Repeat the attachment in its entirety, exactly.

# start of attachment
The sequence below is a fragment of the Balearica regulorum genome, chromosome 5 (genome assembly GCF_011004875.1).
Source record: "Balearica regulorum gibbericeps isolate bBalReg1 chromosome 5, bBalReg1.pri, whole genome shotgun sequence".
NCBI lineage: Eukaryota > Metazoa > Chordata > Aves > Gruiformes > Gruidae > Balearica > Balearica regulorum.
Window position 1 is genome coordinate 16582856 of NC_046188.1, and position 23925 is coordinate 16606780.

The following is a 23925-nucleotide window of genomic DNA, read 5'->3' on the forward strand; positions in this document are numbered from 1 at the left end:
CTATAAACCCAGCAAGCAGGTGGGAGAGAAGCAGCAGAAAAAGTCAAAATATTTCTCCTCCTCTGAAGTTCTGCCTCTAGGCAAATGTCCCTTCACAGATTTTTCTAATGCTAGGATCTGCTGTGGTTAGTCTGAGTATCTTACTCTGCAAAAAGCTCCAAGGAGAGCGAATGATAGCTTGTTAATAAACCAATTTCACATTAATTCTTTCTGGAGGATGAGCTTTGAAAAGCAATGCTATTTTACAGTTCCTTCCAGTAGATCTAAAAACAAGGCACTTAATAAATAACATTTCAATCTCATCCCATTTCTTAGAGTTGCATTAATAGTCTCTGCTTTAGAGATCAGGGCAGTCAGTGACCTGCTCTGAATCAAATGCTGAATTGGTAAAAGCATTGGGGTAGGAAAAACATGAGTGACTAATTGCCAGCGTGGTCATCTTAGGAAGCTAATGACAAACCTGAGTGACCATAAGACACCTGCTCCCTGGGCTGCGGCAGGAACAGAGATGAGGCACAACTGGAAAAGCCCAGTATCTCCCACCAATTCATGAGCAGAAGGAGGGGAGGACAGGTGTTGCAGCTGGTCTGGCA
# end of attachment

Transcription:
The sequence below is a fragment of the Balearica regulorum genome, chromosome 5 (genome assembly GCF_011004875.1).
Source record: "Balearica regulorum gibbericeps isolate bBalReg1 chromosome 5, bBalReg1.pri, whole genome shotgun sequence".
NCBI lineage: Eukaryota > Metazoa > Chordata > Aves > Gruiformes > Gruidae > Balearica > Balearica regulorum.
Window position 1 is genome coordinate 16582856 of NC_046188.1, and position 23925 is coordinate 16606780.

The following is a 23925-nucleotide window of genomic DNA, read 5'->3' on the forward strand; positions in this document are numbered from 1 at the left end:
CTATAAACCCAGCAAGCAGGTGGGAGAGAAGCAGCAGAAAAAGTCAAAATATTTCTCCTCCTCTGAAGTTCTGCCTCTAGGCAAATGTCCCTTCACAGATTTTTCTAATGCTAGGATCTGCTGTGGTTAGTCTGAGTATCTTACTCTGCAAAAAGCTCCAAGGAGAGCGAATGATAGCTTGTTAATAAACCAATTTCACATTAATTCTTTCTGGAGGATGAGCTTTGAAAAGCAATGCTATTTTACAGTTCCTTCCAGTAGATCTAAAAACAAGGCACTTAATAAATAACATTTCAATCTCATCCCATTTCTTAGAGTTGCATTAATAGTCTCTGCTTTAGAGATCAGGGCAGTCAGTGACCTGCTCTGAATCAAATGCTGAATTGGTAAAAGCATTGGGGTAGGAAAAACATGAGTGACTAATTGCCAGCGTGGTCATCTTAGGAAGCTAATGACAAACCTGAGTGACCATAAGACACCTGCTCCCTGGGCTGCGGCAGGAACAGAGATGAGGCACAACTGGAAAAGCCCAGTATCTCCCACCAATTCATGAGCAGAAGGAGGGGAGGACAGGTGTTGCAGCTGGTCTGGCA